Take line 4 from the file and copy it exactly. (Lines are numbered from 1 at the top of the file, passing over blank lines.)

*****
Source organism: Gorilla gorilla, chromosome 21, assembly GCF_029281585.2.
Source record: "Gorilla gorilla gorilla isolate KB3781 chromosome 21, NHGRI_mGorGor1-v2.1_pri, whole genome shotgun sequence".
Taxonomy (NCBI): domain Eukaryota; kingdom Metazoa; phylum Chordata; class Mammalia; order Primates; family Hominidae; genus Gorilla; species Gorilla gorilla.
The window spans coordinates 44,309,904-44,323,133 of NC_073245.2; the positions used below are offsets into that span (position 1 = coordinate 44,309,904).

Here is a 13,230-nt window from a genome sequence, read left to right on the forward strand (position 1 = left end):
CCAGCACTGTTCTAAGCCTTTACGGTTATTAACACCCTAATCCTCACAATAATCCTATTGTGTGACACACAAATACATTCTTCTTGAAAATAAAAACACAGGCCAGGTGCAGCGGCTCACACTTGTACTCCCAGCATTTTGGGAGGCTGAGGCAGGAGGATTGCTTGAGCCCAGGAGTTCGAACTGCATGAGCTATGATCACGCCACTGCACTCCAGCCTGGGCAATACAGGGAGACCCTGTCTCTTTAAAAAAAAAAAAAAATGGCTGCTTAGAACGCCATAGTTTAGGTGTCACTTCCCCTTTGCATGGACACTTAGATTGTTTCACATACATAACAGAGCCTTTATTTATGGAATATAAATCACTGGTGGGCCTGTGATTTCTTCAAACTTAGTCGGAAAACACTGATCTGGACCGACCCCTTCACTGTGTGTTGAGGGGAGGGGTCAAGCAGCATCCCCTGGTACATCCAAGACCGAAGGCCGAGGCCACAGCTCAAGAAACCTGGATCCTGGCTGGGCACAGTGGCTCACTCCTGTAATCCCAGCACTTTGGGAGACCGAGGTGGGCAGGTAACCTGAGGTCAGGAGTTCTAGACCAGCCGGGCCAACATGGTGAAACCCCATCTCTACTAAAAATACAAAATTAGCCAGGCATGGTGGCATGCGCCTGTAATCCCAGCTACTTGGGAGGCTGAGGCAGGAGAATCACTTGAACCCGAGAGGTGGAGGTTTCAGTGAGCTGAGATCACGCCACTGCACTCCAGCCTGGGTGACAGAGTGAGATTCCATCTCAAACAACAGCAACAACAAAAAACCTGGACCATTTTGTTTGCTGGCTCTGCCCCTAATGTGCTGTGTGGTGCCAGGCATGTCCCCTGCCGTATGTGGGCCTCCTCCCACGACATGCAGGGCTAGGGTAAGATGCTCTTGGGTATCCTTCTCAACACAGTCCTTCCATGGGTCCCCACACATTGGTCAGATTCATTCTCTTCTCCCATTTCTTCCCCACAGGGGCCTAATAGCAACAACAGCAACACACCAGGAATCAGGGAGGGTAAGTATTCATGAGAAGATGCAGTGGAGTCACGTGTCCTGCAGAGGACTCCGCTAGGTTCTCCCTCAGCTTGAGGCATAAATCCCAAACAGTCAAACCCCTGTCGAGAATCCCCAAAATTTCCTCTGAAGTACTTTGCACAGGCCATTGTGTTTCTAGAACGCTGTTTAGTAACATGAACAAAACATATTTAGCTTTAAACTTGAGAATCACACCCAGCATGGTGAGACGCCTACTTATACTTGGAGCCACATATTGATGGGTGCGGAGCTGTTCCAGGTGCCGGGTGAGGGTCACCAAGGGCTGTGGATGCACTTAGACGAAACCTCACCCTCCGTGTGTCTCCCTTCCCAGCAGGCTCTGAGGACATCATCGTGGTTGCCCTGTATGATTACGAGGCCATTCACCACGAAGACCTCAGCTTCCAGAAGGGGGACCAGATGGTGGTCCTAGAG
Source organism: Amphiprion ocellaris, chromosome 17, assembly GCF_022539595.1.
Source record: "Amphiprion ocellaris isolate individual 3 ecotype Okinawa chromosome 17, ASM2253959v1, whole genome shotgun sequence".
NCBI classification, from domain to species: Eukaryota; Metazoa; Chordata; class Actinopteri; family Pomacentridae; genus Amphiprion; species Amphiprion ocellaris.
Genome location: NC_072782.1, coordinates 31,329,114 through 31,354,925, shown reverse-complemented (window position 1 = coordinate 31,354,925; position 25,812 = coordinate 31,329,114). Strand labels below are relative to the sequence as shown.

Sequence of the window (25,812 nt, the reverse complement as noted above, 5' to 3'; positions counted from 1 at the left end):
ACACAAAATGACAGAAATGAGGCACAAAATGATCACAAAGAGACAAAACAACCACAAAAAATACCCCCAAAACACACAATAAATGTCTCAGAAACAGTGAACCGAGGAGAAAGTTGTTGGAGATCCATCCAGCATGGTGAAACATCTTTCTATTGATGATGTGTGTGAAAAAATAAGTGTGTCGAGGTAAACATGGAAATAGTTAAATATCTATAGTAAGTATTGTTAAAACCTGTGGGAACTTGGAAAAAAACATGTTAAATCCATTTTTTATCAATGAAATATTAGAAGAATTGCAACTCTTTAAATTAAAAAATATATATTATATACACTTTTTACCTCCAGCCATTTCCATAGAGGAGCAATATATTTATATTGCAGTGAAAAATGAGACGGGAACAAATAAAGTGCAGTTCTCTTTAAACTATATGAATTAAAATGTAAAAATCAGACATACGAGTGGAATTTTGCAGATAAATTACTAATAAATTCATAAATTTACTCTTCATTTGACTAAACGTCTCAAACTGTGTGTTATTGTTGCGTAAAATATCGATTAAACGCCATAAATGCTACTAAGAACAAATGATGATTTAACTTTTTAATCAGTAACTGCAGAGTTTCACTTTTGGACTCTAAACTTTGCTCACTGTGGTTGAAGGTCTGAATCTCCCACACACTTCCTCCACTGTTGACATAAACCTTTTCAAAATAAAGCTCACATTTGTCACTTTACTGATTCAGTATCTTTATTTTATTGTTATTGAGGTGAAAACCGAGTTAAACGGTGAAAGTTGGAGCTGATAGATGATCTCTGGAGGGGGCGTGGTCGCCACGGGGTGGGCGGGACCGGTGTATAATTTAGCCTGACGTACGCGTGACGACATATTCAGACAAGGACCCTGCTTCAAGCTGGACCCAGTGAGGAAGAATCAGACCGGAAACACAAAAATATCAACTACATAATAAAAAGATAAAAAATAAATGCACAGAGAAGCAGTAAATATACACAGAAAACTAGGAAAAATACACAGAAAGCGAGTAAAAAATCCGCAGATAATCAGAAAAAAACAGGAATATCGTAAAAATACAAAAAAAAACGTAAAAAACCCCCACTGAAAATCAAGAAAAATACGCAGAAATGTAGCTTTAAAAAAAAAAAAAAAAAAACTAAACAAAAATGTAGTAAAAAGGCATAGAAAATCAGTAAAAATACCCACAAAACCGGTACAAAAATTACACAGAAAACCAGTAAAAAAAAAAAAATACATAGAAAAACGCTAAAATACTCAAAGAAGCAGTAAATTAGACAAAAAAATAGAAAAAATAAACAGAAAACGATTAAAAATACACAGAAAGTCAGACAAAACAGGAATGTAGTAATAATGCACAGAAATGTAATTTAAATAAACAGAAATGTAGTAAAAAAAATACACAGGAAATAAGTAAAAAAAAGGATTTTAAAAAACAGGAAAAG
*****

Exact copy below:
The window spans coordinates 44,309,904-44,323,133 of NC_073245.2; the positions used below are offsets into that span (position 1 = coordinate 44,309,904).